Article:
Cyclothymic disorder. You've had at least two years â€” or one year in children and teenagers â€” of many periods of hypomania symptoms and periods of depressive symptoms (though less severe than major depression).
Other types. These include, for example, bipolar and related disorders induced by certain drugs or alcohol or due to a medical condition, such as Cushing's disease, multiple sclerosis or stroke.
Bipolar II disorder is not a milder form of bipolar I disorder, but a separate diagnosis. While the manic episodes of bipolar I disorder can be severe and dangerous, individuals with bipolar II disorder can be depressed for longer periods, which can cause significant impairment.
Although bipolar disorder can occur at any age, typically it's diagnosed in the teenage years or early 20s. Symptoms can vary from person to person, and symptoms may vary over time.
Mania and hypomania
Mania and hypomania are two distinct types of episodes, but they have the same symptoms. Mania is more severe than hypomania and causes more noticeable problems at work, school and social activities, as well as relationship difficulties. Mania may also trigger a break from reality (psychosis) and require hospitalization.
Both a manic and a hypomanic episode include three or more of these symptoms:
Abnormally upbeat, jumpy or wired
Increased activity, energy or agitation
Exaggerated sense of well-being and self-confidence (euphoria)
Decreased need for sleep
Poor decision-making â€” for example, going on buying sprees, taking sexual risks or making foolish investments
Major depressive episode
A major depressive episode includes symptoms that are severe enough to cause noticeable difficulty in day-to-day activities, such as work, school, social activities or relationships. An episode includes five or more of these symptoms:
Depressed mood, such as feeling sad, empty, hopeless or tearful (in children and teens, depressed mood can appear as irritability)
Marked loss of interest or feeling no pleasure in all â€” or almost all â€” activities
Significant weight loss when not dieting, weight gain, or decrease or increase in appetite (in children, failure to gain weight as expected can be a sign of depression)
Either insomnia or sleeping too much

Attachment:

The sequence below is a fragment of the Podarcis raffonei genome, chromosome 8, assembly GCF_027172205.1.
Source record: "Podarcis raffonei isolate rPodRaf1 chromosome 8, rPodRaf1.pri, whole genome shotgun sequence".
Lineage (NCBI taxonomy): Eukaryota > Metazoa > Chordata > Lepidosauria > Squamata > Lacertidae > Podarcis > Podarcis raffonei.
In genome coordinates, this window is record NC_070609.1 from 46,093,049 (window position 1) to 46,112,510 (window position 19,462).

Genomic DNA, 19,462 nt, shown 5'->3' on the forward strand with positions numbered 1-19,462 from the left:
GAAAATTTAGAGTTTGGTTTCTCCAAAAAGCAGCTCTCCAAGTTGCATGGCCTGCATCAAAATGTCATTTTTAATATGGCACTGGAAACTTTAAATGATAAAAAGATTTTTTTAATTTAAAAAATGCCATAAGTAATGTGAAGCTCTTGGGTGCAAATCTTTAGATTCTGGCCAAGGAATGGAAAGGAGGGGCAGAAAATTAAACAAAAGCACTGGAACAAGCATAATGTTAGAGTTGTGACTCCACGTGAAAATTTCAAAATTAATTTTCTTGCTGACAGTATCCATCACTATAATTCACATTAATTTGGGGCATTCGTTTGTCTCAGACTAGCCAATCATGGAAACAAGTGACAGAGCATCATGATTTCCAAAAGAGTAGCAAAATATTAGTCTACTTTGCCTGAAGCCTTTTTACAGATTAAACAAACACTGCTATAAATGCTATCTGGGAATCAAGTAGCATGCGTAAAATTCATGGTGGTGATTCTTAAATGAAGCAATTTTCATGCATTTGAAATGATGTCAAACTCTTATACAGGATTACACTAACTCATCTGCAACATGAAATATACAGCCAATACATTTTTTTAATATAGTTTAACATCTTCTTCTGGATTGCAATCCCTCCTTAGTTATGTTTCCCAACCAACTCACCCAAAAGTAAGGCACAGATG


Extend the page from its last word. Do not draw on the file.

Either restlessness or slowed behavior
Fatigue or loss of energy
Feelings of worthlessness or excessive or inappropriate guilt
Decreased ability to think or concentrate, or indecisiveness
Thinking about, planning or attempting suicide
Other features of bipolar disorder
Signs and symptoms of bipolar I and bipolar II disorders may include other features, such as anxious distress, melancholy, psychosis or others. The timing of symptoms may include diagnostic labels such as mixed or rapid cycling. In addition, bipolar symptoms may occur during pregnancy or change with the seasons.
Symptoms in children and teens
Symptoms of bipolar disorder can be difficult to identify in children and teens. It's often hard to tell whether these are normal ups and downs, the results of stress or trauma, or signs of a mental health problem other than bipolar disorder.
Children and teens may have distinct major depressive or manic or hypomanic episodes, but the pattern can vary from that of adults with bipolar disorder. And moods can rapidly shift during episodes. Some children may have periods without mood symptoms between episodes.
The most prominent signs of bipolar disorder in children and teenagers may include severe mood swings that are different from their usual mood swings.
Despite the mood extremes, people with bipolar disorder often don't recognize how much their emotional instability disrupts their lives and the lives of their loved ones and don't get the treatment they need.
And if you're like some people with bipolar disorder, you may enjoy the feelings of euphoria and cycles of being more productive. However, this euphoria is always followed by an emotional crash that can leave you depressed, worn out â€” and perhaps in financial, legal or relationship trouble.
If you have any symptoms of depression or mania, see your doctor or mental health professional. Bipolar disorder doesn't get better on its own. Getting treatment from a mental health professional with experience in bipolar disorder can help you get your symptoms under control.
When to get emergency help
Suicidal thoughts and behavior are common among people with bipolar disorder. If you have thoughts of hurting yourself, call 911 or your local emergency number immediately, go to an emergency room, or confide in a trusted relative or friend. Or call a suicide hotline number â€” in the United States, call the National Suicide Prevention Lifeline at 1-800-273-TALK (1-800-273-8255).
If you have a loved one who is in danger of suicide or has made a suicide attempt, make sure someone stays with that person. Call 911 or your local emergency number immediately. Or, if you think you can do so safely, take the person to the nearest hospital emergency room.